Another early-career scientist goes on the public record intending to do open science.

I forgot to blog about this article in The Scientist when Bora first linked it, but now Jean-Claude has reminded me. The main focus is on Reed Cartwright’s adventures in authorship (and do go read that link; it’s a nice example of how science should work, and Comai is a class act), but Bora and Jean-Claude also get a mention; they’ve posted the relevant excerpts on their blogs. The bit that really grabbed me, and that I meant to write about, was this quote about/from Bora:

Zivkovic concedes that he has had less luck in convincing people that he should post his dissertation on his blog before he publishes it [than in convincing them to publish orphan data]. “But if and when I get to having my own lab I’d like to be completely open,” he says, “having a live blog where everyone posts what happens in the lab every day.”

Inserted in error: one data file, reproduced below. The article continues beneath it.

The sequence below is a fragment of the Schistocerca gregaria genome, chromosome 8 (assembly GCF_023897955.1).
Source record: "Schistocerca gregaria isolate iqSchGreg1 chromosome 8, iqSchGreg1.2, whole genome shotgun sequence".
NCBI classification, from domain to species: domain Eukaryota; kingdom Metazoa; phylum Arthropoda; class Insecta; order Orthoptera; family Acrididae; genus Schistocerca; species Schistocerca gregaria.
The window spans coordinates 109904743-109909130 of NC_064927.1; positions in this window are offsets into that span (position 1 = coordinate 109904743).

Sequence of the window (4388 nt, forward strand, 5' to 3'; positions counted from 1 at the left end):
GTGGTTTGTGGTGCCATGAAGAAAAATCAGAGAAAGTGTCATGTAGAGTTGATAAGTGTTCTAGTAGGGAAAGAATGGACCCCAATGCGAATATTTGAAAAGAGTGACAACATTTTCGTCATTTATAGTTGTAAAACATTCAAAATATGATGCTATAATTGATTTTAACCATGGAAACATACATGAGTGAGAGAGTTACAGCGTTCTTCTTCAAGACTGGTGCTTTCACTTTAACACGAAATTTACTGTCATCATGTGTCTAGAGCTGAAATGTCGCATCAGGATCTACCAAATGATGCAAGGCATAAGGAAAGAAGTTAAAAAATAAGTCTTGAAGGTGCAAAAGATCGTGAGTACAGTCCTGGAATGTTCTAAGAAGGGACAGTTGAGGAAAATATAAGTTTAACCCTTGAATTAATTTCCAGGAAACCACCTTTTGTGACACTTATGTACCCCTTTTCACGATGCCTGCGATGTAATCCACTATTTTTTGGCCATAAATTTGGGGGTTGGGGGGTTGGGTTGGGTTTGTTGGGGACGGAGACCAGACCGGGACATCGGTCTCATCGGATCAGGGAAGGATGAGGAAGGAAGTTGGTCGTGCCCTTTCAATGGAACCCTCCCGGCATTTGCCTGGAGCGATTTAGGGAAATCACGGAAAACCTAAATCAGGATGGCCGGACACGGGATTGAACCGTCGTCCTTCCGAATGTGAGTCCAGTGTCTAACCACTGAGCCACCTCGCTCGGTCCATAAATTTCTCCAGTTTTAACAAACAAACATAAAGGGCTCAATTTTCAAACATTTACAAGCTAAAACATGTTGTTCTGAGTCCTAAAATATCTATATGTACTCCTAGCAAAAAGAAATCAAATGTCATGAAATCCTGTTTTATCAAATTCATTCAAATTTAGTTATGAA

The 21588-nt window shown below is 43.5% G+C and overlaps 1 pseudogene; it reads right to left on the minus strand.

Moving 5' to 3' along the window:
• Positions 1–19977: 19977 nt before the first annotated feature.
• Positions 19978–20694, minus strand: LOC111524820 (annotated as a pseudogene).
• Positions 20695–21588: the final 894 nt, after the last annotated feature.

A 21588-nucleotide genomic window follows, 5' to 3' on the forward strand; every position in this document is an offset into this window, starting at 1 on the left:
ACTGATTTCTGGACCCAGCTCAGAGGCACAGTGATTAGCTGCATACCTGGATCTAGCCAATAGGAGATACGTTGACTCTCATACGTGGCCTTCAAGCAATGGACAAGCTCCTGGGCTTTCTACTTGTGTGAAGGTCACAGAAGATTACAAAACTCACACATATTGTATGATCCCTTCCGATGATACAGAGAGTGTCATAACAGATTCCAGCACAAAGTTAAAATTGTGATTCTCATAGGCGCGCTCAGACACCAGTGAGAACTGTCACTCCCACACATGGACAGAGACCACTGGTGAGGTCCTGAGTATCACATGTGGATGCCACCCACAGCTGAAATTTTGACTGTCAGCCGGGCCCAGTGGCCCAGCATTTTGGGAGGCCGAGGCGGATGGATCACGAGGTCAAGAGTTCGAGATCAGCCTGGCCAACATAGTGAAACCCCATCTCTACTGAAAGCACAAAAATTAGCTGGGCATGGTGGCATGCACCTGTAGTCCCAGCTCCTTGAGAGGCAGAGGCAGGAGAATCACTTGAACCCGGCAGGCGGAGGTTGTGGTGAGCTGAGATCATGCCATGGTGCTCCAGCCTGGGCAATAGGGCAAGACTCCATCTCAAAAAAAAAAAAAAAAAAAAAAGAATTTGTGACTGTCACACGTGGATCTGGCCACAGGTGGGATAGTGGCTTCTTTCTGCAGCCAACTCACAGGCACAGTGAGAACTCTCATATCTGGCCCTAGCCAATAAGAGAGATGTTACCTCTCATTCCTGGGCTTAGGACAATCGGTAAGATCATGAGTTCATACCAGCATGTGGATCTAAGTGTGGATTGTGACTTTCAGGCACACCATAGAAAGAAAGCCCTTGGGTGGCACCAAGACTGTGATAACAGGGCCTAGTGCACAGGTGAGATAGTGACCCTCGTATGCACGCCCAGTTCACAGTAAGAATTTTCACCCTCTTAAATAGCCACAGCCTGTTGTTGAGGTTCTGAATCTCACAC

Bravo, Bora! I’ve said the same thing, here and elsewhere, and of course Jean-Claude is actually doing it. It makes me wonder, who else is out there, hoping and planning to do open science? In comments here, Propter Doc (I wish I’d thought of that nick!) wishes there was a way to publish orphan data in the open (and Jean-Claude points to a couple of possibilities, including blogging). I have previously pointed to some other examples: bioinformatics work from Sandra Porter and Pedro Beltrao, chemoinformatics software from Egon Willighagen, organic syntheses from Org Prep Daily and Rosie Redfield and her students blogging hypotheses, thinking-out-loud and even data. I recently noticed that Jonathan Eisen had started blogging his OA papers (reminding me that I must get my professional back catalog, such as it is, onto a repository somewhere).